After another one of my trademark hiatuses, I am now back and hopefully more composed, motivated and ready to post with more frequency. Forgoing anymore excuse ridden sentences let’s jump right into the geology.
It’s time for the next installment of “Do You See What I See?”. This time I’ll give you two pictures two consider; both of the same feature but taken at slightly different angles. Careful though, this is not going to be hard rock geology (big hint).
This feature was found at high elevations in the Alps Mountains while I was traversing this past July. My friends and I had just hit the summit and were now on the arduous decent into town miles and thousands of meters in elevation away. Where this picture was taken though was along a relatively nice and flat portion of the trail (another big hint). What we stumbled upon here were a couple of recessional moraines created by sediment accumulation at the edge of a preexisting glacier. Here are some annotated pictures to help visualize. The numbers on the moraines dictate the order in which they were deposited.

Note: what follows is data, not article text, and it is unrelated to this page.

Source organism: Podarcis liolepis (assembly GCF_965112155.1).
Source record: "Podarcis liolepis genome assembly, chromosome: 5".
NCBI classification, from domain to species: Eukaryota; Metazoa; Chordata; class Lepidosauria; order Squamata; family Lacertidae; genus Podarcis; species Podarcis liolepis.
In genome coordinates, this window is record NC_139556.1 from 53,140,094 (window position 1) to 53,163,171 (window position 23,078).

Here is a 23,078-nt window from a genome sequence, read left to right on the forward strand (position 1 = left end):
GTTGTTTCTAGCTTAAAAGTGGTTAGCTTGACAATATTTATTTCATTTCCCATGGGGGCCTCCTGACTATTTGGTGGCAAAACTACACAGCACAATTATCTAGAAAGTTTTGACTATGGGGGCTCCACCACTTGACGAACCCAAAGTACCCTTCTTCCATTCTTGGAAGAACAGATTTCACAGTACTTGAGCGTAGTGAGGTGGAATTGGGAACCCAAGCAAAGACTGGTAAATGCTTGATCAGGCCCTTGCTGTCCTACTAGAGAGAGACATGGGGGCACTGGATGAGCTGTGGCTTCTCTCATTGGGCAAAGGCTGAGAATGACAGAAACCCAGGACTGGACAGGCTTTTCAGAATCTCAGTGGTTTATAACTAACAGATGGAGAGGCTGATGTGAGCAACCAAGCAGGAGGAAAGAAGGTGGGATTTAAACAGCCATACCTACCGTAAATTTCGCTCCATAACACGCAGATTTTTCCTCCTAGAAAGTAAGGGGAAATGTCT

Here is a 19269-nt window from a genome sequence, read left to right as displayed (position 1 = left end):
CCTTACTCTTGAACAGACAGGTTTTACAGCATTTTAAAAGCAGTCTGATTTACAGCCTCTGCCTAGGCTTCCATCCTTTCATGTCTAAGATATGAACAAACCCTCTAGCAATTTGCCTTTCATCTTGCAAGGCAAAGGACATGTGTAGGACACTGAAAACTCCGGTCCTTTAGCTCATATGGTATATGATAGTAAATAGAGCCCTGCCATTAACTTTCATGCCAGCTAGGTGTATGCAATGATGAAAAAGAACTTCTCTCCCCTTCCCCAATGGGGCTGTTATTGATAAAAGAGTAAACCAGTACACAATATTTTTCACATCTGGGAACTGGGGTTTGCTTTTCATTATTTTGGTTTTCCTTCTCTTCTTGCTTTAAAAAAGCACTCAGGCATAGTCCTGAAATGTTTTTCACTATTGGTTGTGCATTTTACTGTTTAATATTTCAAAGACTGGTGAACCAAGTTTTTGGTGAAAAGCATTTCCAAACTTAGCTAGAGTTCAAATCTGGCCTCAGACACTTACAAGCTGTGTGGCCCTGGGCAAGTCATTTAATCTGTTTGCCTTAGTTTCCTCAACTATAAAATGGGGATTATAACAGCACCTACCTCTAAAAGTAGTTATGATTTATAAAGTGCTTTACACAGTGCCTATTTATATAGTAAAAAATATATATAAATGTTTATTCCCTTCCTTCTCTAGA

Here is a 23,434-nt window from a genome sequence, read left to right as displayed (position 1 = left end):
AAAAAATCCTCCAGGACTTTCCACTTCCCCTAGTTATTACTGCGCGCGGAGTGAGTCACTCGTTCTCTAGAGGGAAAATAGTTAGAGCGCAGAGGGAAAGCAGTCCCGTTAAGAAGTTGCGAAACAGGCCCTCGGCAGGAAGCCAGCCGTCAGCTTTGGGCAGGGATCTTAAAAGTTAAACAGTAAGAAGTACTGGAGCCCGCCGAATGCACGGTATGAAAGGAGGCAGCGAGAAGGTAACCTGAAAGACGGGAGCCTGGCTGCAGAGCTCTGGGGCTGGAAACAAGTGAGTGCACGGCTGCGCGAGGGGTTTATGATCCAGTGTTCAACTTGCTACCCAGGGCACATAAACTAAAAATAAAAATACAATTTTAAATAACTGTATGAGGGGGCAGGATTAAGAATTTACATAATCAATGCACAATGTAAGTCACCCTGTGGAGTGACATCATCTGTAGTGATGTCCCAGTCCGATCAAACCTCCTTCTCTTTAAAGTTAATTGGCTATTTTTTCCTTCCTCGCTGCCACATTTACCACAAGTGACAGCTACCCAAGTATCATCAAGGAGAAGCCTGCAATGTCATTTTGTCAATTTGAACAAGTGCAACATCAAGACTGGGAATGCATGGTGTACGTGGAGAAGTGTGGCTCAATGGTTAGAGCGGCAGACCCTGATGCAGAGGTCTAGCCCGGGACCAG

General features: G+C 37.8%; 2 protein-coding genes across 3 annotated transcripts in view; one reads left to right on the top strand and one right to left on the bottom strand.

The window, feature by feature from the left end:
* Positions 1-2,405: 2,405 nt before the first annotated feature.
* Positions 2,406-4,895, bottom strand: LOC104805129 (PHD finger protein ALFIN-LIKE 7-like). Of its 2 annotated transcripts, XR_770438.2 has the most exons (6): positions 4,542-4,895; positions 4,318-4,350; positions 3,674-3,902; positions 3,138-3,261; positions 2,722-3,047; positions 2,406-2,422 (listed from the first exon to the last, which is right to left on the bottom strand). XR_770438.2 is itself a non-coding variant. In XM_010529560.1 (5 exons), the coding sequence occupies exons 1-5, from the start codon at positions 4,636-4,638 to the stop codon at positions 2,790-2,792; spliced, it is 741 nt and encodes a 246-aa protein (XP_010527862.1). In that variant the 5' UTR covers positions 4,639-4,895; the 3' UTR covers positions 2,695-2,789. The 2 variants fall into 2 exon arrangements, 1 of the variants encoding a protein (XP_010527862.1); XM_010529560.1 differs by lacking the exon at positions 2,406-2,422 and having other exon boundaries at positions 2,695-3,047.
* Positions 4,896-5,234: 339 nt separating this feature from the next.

The name moraine actually originated in the Alps to describe ridges of debris found at the edge of glaciers. As the glacier that was previously here retreated during melting, the sediments within the glacier were transported and dumped along the terminal edge from meltwater within the ice. These sediments, described generically as till, are various in grain size and if the moraine was cut open it would be seen that the sediments are unstratified. There are a few types of moraines that also include terminal and lateral. All moraines are found along the edges, but the different varieties describe where or when they were deposited there. Lateral moraines are found along the lateral edges of the glacier since debris flows there as well. Terminal moraines are found along the downstream edge like recessional moraines, but are deposited on the front of advancing glaciers. Because of the advancing glacier the terminal moraines are often eroded away by the very feature that put them there in the first place.
If you had stood where this picture was taken and looked back towards the summit you would see that the trail takes you down through a large cirque where the depositing glacier originated.